We have worked with Martin closely over a number of years and each month he will be choosing a favourite Plant of the Month for us, with tips and advice for planting and growing in the garden.

You can find more about Martin at www.martinfish.com or find him on Twitter!

August Plant of the Month by Martin Fish: Hydrangea ‘Annabelle’

Hydrangea_arborescens

Plant of the Month by Martin Fish

Hydrangea arborescens ‘Annabelle’

Hydrangea_arborescens

A part of my job is answering gardening questions and a couple I’m regularly asked is about choosing a variety of hydrangea and how to prune it.

Fortunately, I can answer both questions in one go because I usually recommend is Hydrangea arborescens ‘Annabelle’.

As hydrangeas go this is one of the most reliable flowering types and produces an abundance of large creamy-white heads on a rounded bush from July, all the way through August and well into September. The individual heads can measure up to 25cm (10in) across and on an established shrub you’ll get dozens of flowers. On the plant in my garden I regularly get over 40 heads each summer!

The great thing about ‘Annabelle’ is it will grow just about any where in the garden – in full sun or dappled shade, and when grown in a north-facing border the white blooms really lift the area and brighten it up.

Hydrangea 'Annabelle'

As for pruning, this has got to be one of the easiest hydrangeas to prune. In mid-March it’s simply a case of pruning all the stems down to a couple of inches from ground level. I then feed with a little general-purpose fertiliser and the plant will make strong new stems over the spring and summer. It’s on this new growth that flowers are produced in summer.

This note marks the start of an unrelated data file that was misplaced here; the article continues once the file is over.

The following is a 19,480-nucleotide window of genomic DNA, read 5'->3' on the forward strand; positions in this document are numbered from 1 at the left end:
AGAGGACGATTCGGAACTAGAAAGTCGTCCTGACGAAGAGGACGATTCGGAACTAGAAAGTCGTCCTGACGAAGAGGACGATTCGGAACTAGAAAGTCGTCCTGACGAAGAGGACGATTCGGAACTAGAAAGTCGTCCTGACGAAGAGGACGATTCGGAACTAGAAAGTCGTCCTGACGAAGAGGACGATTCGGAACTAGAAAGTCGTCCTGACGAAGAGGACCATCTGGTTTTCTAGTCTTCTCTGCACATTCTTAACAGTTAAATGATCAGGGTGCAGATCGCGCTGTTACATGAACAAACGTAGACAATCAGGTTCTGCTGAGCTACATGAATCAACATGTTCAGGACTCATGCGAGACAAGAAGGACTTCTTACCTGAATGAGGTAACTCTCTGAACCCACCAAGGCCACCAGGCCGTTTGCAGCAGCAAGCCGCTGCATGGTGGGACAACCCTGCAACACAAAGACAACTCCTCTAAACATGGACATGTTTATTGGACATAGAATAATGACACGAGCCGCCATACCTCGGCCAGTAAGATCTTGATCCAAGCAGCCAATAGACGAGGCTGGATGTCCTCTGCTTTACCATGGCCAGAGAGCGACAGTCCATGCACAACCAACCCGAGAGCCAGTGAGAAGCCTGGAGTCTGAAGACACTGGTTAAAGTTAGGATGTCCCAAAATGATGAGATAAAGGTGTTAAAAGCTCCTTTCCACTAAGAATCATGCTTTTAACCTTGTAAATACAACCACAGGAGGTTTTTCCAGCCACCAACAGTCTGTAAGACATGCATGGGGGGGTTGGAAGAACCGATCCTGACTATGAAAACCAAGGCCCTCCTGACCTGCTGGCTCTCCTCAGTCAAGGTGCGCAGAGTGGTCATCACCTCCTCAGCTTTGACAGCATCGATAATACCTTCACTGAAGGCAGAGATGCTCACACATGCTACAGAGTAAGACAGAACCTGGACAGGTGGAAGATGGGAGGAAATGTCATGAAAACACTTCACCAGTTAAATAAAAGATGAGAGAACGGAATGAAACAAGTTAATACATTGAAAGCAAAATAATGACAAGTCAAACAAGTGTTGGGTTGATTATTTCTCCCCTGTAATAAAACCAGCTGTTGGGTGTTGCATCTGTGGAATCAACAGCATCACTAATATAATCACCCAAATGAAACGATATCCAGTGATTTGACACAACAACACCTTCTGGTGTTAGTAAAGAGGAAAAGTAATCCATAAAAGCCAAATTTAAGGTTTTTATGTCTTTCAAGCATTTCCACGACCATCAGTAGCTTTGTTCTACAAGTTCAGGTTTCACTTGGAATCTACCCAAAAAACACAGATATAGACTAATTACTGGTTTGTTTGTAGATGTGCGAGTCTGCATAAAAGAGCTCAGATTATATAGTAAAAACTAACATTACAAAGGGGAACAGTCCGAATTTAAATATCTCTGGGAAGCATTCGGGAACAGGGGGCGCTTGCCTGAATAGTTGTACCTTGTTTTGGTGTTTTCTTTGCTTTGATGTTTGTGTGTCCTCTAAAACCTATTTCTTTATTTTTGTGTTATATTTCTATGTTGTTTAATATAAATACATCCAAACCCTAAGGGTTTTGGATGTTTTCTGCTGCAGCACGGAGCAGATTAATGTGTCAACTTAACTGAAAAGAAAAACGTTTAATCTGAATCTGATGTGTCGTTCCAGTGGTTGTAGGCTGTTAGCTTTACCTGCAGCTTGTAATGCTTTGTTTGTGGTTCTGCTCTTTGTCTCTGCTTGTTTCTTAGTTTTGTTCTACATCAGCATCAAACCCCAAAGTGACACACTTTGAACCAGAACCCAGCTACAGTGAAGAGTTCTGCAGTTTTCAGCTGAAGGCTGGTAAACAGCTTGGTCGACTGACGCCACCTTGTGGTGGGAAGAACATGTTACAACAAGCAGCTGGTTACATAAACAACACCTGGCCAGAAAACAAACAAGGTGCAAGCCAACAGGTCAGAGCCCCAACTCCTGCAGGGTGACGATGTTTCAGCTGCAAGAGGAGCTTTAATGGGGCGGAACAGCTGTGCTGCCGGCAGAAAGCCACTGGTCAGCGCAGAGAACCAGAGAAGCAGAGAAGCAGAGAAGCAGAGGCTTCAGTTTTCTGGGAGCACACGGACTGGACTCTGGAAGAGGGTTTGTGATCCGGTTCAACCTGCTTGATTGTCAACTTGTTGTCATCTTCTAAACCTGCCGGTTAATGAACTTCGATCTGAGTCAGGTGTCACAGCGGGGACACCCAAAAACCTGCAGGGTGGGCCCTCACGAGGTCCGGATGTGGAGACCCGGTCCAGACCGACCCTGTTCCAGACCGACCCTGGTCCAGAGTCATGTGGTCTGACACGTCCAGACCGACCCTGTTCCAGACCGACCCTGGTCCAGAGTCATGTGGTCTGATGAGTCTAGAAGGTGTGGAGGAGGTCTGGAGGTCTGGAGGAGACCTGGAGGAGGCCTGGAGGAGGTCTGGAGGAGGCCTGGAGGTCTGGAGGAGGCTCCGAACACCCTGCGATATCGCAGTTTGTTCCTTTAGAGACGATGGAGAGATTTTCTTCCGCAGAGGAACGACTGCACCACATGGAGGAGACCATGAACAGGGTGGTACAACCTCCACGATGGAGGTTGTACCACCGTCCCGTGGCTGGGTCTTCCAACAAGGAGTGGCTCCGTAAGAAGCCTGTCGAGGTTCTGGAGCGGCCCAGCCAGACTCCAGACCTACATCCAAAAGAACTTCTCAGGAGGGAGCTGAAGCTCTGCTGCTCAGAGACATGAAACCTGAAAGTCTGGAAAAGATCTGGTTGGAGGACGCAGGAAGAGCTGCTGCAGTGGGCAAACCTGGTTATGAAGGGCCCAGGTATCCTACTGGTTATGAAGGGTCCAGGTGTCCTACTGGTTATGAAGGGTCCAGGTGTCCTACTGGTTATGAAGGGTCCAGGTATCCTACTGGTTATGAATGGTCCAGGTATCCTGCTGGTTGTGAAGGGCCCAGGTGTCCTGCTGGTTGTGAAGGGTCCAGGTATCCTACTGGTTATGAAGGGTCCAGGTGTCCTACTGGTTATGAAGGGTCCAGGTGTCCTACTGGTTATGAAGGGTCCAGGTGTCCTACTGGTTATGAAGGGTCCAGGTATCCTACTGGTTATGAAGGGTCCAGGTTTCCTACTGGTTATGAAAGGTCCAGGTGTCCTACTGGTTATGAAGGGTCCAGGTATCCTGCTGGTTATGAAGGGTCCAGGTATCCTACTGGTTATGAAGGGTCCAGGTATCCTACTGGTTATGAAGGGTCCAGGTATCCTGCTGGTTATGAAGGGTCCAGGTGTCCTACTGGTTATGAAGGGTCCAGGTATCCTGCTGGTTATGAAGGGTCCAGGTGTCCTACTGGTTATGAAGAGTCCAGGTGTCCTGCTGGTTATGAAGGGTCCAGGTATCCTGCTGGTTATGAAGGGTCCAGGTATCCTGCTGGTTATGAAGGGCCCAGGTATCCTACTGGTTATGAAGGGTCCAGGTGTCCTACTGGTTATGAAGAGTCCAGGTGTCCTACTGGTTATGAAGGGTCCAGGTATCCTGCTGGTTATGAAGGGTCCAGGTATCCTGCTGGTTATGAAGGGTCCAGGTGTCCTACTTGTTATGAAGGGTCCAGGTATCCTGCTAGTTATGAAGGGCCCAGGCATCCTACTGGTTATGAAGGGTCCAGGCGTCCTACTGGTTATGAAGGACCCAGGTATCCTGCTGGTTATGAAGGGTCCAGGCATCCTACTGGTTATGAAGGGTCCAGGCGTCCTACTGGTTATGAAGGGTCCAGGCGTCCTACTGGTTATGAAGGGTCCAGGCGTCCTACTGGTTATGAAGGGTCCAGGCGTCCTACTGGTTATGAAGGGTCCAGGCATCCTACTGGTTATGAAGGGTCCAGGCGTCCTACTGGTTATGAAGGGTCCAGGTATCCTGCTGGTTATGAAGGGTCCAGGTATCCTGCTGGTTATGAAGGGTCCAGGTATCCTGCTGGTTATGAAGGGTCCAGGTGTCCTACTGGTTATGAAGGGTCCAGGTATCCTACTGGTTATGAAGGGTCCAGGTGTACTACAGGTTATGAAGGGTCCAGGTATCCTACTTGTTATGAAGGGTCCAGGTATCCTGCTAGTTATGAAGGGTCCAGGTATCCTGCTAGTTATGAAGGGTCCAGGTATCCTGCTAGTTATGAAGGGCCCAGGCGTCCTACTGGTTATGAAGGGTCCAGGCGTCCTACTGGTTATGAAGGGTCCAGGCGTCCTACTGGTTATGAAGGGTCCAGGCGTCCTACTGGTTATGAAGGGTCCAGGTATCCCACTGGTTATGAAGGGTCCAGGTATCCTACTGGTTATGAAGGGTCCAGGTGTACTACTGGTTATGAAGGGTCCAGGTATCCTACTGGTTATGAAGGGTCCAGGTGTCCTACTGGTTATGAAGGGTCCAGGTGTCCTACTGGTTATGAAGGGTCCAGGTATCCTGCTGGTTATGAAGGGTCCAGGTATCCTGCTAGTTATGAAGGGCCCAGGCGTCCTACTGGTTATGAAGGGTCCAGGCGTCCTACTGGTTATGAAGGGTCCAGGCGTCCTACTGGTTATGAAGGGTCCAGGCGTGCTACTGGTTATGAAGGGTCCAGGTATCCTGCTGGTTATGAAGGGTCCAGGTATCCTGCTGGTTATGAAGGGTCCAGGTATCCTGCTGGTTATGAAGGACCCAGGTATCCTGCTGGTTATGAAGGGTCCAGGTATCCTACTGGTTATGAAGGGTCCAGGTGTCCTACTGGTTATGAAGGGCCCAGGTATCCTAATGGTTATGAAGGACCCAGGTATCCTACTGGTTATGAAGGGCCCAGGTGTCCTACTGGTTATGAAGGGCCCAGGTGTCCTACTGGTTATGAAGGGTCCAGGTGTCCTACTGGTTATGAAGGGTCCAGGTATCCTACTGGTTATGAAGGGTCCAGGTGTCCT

Horticultural expert Martin Fish

Martin Fish is a gardening columnist, broadcaster, speaker, RHS judge and all-round horticulture expert. He writes for publications including Garden Answers, Kitchen Garden and Which? Gardening.

We have worked with Martin closely over a number of years and each month he will be choosing a favourite Plant of the Month for us, with tips and advice for planting and growing in the garden.

You can find more about Martin at www.martinfish.com or find him on Twitter!

July Plant of the Month by Martin Fish: Hemerocallis

Plant of the Month by Martin Fish

Horticultural expert Martin Fish

Martin Fish is a gardening columnist, broadcaster, speaker, RHS judge and all-round horticulture expert. He writes for publications including Garden Answers, Kitchen Garden and Which? Gardening.

We have worked with Martin closely over a number of years and each month he will be choosing a favourite Plant of the Month for us, with tips and advice for planting and growing in the garden.

Hemerocallis “Day lilies”

Hemorocallis Day Lily

One of my favourite summer flowering perennials is the “Day lily” or Hemerocallis to give it its proper name! This is a range of herbaceous plants that originate from the forests, river valleys and meadows of Japan, Korea and China that form dense clumps of arching strap-like foliage in summer.

They come in a wide range of colours and as a result of hybridising and breeding, there are some really exciting cultivars with very showy flowers.